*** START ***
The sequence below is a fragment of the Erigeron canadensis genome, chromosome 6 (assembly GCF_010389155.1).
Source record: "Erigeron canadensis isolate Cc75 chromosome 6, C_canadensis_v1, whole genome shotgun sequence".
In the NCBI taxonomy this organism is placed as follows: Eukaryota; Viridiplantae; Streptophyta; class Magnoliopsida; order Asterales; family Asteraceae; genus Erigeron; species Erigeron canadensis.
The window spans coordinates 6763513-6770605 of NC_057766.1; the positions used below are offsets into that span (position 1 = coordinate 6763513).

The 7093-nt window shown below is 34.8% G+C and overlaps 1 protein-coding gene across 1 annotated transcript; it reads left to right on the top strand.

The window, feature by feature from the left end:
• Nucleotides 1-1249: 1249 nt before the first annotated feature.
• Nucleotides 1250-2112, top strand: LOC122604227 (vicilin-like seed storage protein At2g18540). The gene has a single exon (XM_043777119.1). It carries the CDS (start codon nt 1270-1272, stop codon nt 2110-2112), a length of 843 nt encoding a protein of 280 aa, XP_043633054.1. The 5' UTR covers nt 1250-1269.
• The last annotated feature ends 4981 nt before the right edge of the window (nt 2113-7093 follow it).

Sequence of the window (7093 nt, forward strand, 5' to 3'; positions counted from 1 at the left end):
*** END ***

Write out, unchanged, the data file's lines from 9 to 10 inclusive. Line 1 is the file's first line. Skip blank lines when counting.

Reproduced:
• The last annotated feature ends 4981 nt before the right edge of the window (nt 2113-7093 follow it).

Sequence of the window (7093 nt, forward strand, 5' to 3'; positions counted from 1 at the left end):